How to configure a manual 6rd Tunnel Interface
03/26/2020 3 15380
IPv6 Rapid Deployment (6rd) enables IPv6 to be deployed across an IPv4 network quickly and easily. 6rd utilizes a Service Provider's existing IPv6 address prefixes, ensuring that the 6rd operational domain is limited to the Service Provider's network and is under the Service Provider's direct control.
The following information must be obtained from the service provider:
6rd Prefix (For example, 2603:200::)
6rd Prefix Length (32 bit or less)
6rd BR IPv4 Address (For example, 220.127.116.11)
IPv4 Mask Length
With the 6rd prefix and with the hex converted IPv4 public IP address configured on WAN (X1) we derive the IPv6 64 bit prefix. Using the example 6rd prefix above, if the X1 IPv4 address is 18.104.22.168, the 64 bit prefix would be: 2603:200:B647:F192::
Using the above values as example, there are two ways we can configure the tunnel.
1. Create a NAT policy to NAT all outbound IPv6 traffic to the 64 bit prefix assigned with a host bit (for example, 2603:200:B647:F192::1).
2. Assign the LAN or DMZ network behind the SonicWall with IPv6 addresses with the above 64 bit prefix.
This article describes how to configure a manual 6rd tunnel interface using both methods.
Method- 1: NAT outbound IPv6 traffic to 6rd address.
In this method, no changes are made to the existing LAN or DMZ IPv6 network configuration. The existing hosts in the network must have a Unique Local IPv6 Address or Unique Global IPv6 Address. Hosts must not be configured only with link-local addresses.
A 6rd tunnel interface is configured in the same way as other IPv6 tunnel interfaces. A bound interface is required to configure a 6rd tunnel interface. To configure a 6rd tunnel interface:
1. Login to the SonicWall management GUI.
2. Navigate to the Network > Interfaces page.
3. Select the IPv6 radio-button at the top under View IP Version.
4. At the bottom of the Interface Settings panel, from the Add Interface menu, select Tunnel Interface. The Edit Interface for IPv6 dialog appears.
5. From the Zone menu, select WAN. The Interface Type menu would be disabled with Tunnel Interface selected.
6. From the Tunnel Type menu, select 6rd Tunnel Interface.
7. In the name box, enter a name for your tunnel interface. For example, 6rd Tunnel.
8. In the Tunnel Interface IPv6 Address box, enter the IPv6 address with 6rd prefix. For example, 2603:200:B647:F192::1
9. In the Prefix Length box, enter the length for the IPv6 prefix. For example, 64.
10. From the Configure Mode menu, select Manual.
11. In the 6rd Prefix box, enter the 6rd prefix, such as 2603:200::
12. In the 6rd Prefix Length box, enter the length for the 6rd prefix, such as 32
13. In the BR IPv4 Address box, enter the IPv4 address of the 6rd border relay router. For example, 22.214.171.124
14. In the IPv4 Mask Length box, enter the length of the IPv4 subnet mask
15. In the Comment box, enter a comment to describe the tunnel interface.(Optional)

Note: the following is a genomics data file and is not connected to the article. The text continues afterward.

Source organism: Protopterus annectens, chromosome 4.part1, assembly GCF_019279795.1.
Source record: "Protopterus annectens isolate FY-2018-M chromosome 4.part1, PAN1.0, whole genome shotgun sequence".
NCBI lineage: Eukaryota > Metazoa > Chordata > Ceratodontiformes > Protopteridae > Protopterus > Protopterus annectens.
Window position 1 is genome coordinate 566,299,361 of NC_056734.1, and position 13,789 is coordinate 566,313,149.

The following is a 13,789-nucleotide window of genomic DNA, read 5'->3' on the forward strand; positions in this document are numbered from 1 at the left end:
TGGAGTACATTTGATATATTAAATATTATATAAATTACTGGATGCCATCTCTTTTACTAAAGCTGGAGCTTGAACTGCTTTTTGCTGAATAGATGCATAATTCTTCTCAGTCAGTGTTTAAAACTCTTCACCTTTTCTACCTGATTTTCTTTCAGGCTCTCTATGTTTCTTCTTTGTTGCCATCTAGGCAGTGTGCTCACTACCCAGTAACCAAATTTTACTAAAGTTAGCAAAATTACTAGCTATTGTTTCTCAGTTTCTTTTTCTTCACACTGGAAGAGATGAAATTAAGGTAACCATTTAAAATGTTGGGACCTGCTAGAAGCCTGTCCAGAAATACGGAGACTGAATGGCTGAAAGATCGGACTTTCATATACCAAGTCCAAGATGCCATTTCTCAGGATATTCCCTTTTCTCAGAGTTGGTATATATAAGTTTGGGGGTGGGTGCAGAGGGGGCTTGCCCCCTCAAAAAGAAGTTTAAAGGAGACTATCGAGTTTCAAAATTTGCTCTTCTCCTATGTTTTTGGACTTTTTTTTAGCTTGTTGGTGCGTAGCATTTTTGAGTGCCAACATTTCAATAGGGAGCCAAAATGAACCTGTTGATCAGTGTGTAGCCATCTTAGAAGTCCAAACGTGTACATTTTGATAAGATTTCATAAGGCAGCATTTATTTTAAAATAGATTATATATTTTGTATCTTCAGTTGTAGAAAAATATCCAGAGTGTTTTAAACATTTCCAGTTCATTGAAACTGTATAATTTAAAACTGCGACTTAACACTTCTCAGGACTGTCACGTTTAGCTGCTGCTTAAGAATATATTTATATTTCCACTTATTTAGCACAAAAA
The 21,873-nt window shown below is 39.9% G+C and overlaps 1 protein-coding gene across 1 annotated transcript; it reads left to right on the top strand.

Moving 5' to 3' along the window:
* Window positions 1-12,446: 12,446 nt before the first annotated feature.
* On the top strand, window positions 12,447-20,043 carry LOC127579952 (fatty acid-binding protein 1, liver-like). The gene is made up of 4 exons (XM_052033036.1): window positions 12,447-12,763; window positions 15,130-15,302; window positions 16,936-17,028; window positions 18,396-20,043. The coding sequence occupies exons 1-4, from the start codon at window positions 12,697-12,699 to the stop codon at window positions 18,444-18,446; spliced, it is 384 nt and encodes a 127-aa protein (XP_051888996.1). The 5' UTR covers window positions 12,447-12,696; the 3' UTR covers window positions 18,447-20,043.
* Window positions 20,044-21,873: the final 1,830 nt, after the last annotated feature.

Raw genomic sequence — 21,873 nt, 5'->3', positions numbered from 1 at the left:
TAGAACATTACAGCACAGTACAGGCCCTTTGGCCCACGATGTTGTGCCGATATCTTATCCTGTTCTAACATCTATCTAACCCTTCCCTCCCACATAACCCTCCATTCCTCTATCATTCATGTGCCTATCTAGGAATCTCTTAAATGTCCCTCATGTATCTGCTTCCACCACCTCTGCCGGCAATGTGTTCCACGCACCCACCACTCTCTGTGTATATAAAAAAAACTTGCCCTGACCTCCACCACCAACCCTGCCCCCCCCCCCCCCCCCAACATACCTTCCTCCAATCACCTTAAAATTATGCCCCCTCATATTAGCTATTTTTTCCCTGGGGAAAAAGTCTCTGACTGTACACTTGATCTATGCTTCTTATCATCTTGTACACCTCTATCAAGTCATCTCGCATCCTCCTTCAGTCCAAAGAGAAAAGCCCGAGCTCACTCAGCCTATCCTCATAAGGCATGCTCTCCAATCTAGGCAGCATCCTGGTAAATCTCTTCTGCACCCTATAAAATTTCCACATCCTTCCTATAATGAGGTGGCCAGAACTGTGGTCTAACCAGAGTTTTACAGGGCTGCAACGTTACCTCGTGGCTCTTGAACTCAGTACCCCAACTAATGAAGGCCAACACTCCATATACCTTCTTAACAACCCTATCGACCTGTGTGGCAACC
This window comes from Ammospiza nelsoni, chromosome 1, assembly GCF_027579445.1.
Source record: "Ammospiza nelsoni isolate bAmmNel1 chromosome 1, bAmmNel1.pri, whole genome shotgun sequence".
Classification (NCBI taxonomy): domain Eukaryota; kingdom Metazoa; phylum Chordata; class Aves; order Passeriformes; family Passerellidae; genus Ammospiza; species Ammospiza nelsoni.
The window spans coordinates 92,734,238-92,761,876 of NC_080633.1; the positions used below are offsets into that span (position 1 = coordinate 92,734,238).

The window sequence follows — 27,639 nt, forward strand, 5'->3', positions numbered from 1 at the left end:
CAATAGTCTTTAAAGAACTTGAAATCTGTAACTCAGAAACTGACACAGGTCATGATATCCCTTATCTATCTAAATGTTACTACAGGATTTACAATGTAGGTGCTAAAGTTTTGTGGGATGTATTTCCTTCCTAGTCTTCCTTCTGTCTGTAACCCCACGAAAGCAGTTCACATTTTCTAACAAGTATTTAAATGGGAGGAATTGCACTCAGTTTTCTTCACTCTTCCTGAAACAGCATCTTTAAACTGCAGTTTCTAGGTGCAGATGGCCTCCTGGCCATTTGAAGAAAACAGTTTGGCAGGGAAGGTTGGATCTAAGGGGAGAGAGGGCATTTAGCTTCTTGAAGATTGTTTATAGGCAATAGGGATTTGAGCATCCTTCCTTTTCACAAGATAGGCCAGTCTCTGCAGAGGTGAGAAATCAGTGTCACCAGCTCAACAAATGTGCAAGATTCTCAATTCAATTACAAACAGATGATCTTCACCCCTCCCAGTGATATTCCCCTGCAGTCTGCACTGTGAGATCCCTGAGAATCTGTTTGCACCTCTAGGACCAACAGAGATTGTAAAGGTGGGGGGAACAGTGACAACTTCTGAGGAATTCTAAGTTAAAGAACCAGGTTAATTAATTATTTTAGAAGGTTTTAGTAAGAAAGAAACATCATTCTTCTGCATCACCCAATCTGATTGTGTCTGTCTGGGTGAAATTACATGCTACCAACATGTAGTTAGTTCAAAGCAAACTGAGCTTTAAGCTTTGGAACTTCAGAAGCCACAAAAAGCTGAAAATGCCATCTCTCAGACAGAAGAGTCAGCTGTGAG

16. Select the Add Default Route Automatically option.
17. Select the management options that you want, or select the User Login options that you want.
18. Click on OK to save.
19. Navigate to the Network > NAT Policies page.
20. Select radio-button IPv6 Only or IPv4 and IPv6
20. Click on Add to open the Add NAT Policy window.
21. In the Original Source, select Any
22. Set Translated Source as 6rd Tunnel IPv6 Primary Static Address. This address object would have been auto-created when the 6rd Tunnel Interface was created.
23. Set Original Destination as Any.
24. Set Translated Destination as Original.
25. Set Original Service as Any
26. Set Translated Service as Original
27. Set Inbound Interface as Any.
28. Set Outbound Interface as 6rd Tunnel.
29. Enter a comment under the Comment field (optional)
30. Click on Add.
This ends one method of configuring a 6rd tunnel. To test IPv6 connectivity, browse to, or ping, an IPv6 enabled website (example, ipv6.google.com) either by name or its IPv6 address. Before accessing by name, make sure the DNS server is capable of serving IPv6 addresses. If not, use the public 126.96.36.199 or 188.8.131.52 DNS server addresses.
Method- 2: Assign IPv6 address with 6rd prefix to internal networks
In this method, as in the first method, we create a 6rd Tunnel Interface with the same information as earlier. However, instead of assigning the Tunnel Interface with an IPv6 address with the 6rd prefix we assign it any or no IPv6 address. In the next step we configure the X0 interface with an IPv6 address with the 6rd prefix and enable advertisement of the 6rd prefix to internal hosts. Internal IPv6 hosts will automatically assign themselves with globally unique IPv6 address using the 6rd prefix. This address will be globally routable.
1. Navigate to the Network > Interfaces page.
2. Create a 6rd Tunnel Interface as under. Notice how the tunnel interface IP has changed. All other information remains the same.
3. Click on Configure on the X0 interface.
4. Set IP Assignment to Static.
5. In the IPv6 Address field, enter the IPv6 address with 6rd prefix. For example, 2603:200:B647:F192::1
6. Set Prefix Length to 64
7. Enable check box Enable Router Advertisement
8. Enable check box Advertise Subnet Prefix of IPv6 Primary Static Address. Enable this option only if no DHCPv6 is configured in the network.
9. Select the Management options that you want, or select the User Login options that you want.
10. Click on OK to save.
This concludes the second method of configuring a 6rd tunnel. To test IPv6 connectivity, browse to, or ping, an IPv6 enabled website (example, ipv6.google.com) either by name or its IPv6 address. Before accessing by name, make sure the DNS server is capable of serving IPv6 addresses. If not, use the public 184.108.40.206 or 220.127.116.11 DNS server addresses.